DeDe McGuire’s career trajectory is an inspiring story that spans decades. Best known for her nationally syndicated radio show “DeDe in the Morning,” McGuire has become one of the leading voices in American radio. McGuire is also recognized for her philanthropic work in the community, and she is specifically renowned for her efforts to promote education and provide resources to underserved youth. With her engaging personality and commitment to service, McGuire has become a beloved figure in the world of radio and beyond. 21Ninety recently spoke to McGuire about her career journey and everything she has learned along the way.
Breaking Into Radio
21Ninety: How did you get into broadcasting?
DeDe McGuire: I went to college, majoring in Journalism with the hopes of becoming a big-time TV News Anchor. Money was tight, and my financial aid hadn’t made it to the school in time, so I was kicked out! I had to enroll in the local community college in my hometown of Killeen/Ft. Hood, Texas. While attending our local community college, awaiting financial aid help, I began working at a small Country Music radio station. I was the receptionist, was well-liked by the on-air staff, and was always used as a background voice for several DJs at the station. One day the owner’s wife heard and suggested they train me for an on-air position. I made an audition tape and took it to the R&B/Hip Hop station, and they hired me on the spot with no training! Talk about a Blessing! I stayed at the station one year, then went on to San Antonio, Dallas, Chicago, Philadelphia, and New York (I was Co-Host of the Nationally Syndicated “Doug Banks Morning Show,” heard daily on WBLS New York.
21N: How do you prepare for every show?
DM: I sleep! My alarm goes off at 3:30 am, so clubbing and partying is out for me. I’m usually in bed by 10 pm because I prepare the day before. All day I check all the blogs and news sites, and I watch the evening news, morning news, CNN, the trending shows on Netflix. Show prep is nonstop with me. If I’m at a game, party, church, or wherever I am, I am mentally and physically taking note of what is funny, what someone did, who fell on who, and what he had on while he was falling. My life is show prep!
21N: What makes a show successful?
DM: Chemistry is number one! Chemistry is about the ease of conversation with someone, the vibe the room adopts, and knowing when a person is about to zig, so you zag. To have a successful show, all cast members must be authentic, personable, have a sense of humor and sense of self, and be knowledgeable in a certain area. You must also build trust with your audience. Some of what makes a successful show comes with time.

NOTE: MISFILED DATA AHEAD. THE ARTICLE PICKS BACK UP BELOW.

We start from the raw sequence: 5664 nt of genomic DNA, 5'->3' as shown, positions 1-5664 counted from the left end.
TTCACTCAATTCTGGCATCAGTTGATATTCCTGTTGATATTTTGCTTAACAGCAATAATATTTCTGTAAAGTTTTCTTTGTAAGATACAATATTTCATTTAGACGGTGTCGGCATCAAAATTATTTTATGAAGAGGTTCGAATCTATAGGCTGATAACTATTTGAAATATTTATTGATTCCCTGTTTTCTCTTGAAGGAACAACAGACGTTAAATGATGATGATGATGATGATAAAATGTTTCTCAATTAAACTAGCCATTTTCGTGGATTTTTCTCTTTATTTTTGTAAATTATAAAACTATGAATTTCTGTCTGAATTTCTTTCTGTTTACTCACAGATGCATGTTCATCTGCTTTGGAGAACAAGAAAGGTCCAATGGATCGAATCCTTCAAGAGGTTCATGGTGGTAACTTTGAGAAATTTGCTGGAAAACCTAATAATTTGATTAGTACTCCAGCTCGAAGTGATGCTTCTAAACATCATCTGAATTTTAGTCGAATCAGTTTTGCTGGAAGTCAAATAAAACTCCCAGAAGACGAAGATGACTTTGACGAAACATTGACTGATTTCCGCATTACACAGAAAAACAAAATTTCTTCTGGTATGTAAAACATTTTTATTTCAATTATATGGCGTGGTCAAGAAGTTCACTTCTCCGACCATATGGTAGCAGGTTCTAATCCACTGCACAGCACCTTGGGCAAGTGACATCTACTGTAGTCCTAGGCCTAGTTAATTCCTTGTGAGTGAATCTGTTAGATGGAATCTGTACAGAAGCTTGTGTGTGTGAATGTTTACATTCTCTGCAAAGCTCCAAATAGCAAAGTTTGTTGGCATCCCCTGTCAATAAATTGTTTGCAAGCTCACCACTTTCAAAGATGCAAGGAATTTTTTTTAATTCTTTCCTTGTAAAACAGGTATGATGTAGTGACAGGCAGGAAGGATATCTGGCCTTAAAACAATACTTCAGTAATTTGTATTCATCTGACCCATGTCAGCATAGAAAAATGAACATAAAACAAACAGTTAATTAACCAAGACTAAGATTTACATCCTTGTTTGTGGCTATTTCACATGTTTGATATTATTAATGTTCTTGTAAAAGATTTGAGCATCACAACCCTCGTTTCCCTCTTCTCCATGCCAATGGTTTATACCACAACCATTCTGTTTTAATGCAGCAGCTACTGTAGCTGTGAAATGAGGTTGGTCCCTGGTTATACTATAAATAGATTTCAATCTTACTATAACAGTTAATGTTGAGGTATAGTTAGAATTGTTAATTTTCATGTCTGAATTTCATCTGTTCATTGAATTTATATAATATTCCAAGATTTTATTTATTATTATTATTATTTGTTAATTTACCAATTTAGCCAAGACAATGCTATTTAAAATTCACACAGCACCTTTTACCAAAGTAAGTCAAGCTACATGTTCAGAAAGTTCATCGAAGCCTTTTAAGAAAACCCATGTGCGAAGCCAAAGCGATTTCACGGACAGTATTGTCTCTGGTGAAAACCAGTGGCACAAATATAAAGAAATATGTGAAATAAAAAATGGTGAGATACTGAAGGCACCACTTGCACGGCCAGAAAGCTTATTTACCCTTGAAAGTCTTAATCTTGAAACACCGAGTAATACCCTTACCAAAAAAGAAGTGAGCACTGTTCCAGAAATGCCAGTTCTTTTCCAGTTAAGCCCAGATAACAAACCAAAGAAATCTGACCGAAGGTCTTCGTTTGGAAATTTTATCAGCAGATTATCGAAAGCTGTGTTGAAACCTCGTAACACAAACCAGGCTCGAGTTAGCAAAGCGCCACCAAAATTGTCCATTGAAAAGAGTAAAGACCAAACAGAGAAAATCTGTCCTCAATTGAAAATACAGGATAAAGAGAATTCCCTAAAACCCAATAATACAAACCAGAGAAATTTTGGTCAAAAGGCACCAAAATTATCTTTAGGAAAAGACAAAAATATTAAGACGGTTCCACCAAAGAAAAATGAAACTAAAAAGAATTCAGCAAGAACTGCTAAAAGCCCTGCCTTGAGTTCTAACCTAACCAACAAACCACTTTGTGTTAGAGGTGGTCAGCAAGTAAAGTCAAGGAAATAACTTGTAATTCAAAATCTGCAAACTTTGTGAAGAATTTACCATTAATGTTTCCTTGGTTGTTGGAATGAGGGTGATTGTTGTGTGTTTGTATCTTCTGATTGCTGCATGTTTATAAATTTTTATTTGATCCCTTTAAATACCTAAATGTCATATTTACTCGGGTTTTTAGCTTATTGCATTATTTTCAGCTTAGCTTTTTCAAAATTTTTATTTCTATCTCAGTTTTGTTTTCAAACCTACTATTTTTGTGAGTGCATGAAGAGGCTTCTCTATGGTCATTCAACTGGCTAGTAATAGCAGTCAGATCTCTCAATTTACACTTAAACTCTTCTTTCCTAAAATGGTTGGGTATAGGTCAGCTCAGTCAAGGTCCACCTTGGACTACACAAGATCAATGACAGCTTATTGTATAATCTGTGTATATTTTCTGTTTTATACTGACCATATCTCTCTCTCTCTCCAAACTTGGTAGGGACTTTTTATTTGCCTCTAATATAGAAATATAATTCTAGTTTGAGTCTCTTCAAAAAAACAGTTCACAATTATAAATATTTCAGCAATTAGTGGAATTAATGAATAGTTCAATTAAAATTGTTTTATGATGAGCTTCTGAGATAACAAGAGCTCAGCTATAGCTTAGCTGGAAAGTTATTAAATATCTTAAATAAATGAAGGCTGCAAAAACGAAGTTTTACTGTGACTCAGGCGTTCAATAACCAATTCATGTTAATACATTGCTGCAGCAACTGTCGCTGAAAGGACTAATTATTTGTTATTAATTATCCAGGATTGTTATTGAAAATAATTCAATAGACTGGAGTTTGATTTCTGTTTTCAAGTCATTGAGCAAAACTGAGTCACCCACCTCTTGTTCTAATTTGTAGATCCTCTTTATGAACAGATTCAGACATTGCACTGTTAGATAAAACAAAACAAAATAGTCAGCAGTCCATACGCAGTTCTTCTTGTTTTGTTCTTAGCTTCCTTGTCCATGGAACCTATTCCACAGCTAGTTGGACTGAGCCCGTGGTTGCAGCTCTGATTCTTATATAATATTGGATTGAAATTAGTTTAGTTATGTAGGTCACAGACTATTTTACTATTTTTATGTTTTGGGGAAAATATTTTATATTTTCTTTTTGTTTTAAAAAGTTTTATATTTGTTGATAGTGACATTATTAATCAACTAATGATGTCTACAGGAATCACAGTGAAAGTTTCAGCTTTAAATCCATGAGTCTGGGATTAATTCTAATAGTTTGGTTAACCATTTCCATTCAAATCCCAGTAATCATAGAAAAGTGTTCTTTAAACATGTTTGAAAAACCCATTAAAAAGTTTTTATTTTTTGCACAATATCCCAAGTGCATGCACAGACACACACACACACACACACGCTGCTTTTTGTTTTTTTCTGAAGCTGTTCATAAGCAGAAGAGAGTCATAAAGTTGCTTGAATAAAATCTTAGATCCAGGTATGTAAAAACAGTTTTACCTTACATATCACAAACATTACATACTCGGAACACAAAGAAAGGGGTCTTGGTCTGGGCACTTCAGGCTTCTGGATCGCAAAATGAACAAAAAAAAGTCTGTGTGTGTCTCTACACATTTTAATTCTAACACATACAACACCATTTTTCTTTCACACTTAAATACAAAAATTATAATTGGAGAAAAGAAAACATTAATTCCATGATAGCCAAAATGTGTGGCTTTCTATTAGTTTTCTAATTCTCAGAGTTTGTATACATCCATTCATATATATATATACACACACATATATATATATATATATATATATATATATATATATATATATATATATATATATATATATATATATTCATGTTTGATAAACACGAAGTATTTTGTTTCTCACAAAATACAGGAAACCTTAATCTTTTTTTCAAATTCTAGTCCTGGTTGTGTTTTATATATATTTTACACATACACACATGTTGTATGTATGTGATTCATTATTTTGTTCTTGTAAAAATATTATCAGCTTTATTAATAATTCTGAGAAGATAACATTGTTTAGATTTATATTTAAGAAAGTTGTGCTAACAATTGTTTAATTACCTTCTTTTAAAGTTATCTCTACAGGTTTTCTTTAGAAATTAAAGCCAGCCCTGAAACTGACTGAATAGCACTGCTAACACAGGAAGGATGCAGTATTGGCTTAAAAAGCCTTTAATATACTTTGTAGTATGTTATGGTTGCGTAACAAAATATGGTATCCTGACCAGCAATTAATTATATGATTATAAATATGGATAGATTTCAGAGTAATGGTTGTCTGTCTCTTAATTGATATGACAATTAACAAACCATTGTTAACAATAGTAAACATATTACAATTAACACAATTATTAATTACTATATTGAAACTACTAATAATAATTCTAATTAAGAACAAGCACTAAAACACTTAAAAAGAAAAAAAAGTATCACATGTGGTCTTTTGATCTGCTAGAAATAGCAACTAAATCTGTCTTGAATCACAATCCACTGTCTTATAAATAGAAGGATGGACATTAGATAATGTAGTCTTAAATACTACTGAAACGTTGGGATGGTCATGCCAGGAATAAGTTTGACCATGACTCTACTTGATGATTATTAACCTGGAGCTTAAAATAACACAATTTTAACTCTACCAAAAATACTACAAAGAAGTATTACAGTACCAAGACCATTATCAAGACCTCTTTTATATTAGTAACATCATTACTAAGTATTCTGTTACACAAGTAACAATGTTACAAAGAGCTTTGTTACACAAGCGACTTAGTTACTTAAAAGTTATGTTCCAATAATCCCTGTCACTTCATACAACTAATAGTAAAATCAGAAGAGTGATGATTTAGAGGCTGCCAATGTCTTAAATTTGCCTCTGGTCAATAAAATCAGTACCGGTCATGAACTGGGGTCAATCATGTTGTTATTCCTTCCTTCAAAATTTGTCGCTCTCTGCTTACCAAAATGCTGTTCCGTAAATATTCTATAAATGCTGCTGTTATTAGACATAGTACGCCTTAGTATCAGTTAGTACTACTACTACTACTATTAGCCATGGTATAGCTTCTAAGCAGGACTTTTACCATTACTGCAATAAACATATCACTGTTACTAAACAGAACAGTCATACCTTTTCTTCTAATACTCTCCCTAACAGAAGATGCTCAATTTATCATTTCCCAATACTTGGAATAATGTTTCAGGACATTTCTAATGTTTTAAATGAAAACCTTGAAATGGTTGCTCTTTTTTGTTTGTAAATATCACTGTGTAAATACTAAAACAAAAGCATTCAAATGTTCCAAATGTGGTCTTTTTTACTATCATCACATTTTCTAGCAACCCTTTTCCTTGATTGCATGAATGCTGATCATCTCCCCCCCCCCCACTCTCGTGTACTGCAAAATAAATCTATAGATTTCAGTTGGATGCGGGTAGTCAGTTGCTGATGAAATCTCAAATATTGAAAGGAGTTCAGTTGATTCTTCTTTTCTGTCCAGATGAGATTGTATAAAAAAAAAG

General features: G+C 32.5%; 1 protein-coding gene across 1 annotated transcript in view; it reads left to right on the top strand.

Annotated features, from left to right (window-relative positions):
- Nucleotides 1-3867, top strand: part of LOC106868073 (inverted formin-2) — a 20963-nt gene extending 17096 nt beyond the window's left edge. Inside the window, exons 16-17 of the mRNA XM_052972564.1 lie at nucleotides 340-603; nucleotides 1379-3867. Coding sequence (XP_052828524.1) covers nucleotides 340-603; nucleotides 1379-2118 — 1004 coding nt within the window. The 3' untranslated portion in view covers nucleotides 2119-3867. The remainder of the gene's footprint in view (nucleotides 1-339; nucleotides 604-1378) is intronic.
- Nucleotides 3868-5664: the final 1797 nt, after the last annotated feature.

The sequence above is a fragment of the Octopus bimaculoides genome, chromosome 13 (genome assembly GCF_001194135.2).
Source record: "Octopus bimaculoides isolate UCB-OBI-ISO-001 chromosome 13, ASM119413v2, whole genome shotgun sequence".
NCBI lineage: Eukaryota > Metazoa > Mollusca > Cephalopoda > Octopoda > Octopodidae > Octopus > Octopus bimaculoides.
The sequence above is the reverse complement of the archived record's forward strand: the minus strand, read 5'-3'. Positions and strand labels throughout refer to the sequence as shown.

21N: How do you connect with your audience?
DM: I engage every day. We are a heavy listener caller morning show, and the bosses figured out long ago that I am at my best engaging and talking with our listeners. Our show is built around contests and lots of caller interactions. I also engage through social media and appearances.
Challenges and Advice
21N: What is the most challenging part of your career?
DM: Getting up every morning at 3:30 am! Lol! Seriously, it would probably be navigating the egos of men, as well as having the bar raised higher for me in regards to garnering respect. When I say respect, I am referencing junior staff members and senior staff members as well. The milestones I’ve hit in my career would have been celebrated more loudly and clearly than they have been up to this point. My show is one the fastest-growing nationally syndicated radio shows, and we have some of the most talented cast members assembled. National Comedian JJ Williamson—who’s on tour nationally with the Royal Comedy Tour — Tik Toker/Podcast Star Kita Rose, radio veteran and television personality J Kruz along with local radio star Tre G, Breeze, and Gary Saunders. My challenge now is to get the word out about our show because my team deserves the recognition for their hard work every day.
21N: Would you change anything about your career path?
DM: No. I wouldn’t change anything. I turned down many jobs that others took that didn’t amount to much. I listened to my gut and trusted it. My mother used to always say, “never have any regrets.” I try not to dwell on what could have been and focus on what is meant to happen.
21N: What advice would you give to someone?
DM: Work is not scary. So many people today want things easy. Many do not want to encounter the ups and downs of the pathway to success. They don’t know that it builds character and life lessons, so I would say study the business, ask questions, get a mentor in the game, practice, and be your authentic self. I would tell them to start a podcast, apply for that job in a small town and work your way up. Never be afraid to take one step backward to take two or more forward.
Moments to Remember
21N: What is your most memorable moment on air?
DM: Going to the White House to talk with President Barack Obama was my most memorable moment. Taking my mother to the White House Christmas party and having the opportunity to meet both the President and First Lady was very memorable. Another memorable moment was when I got the giggles and couldn’t stop laughing for an hour. The final moment was when we interviewed Oprah. I remember being in the middle of an interview with Oprah, and we heard another phone ringing, and she casually leaned back from the phone and yelled, “Stedman, can you see who that is?” I remember thinking, “she’s just as regular as you and me.” It was such a memorable moment!
This article has been edited and condensed for length and clarity.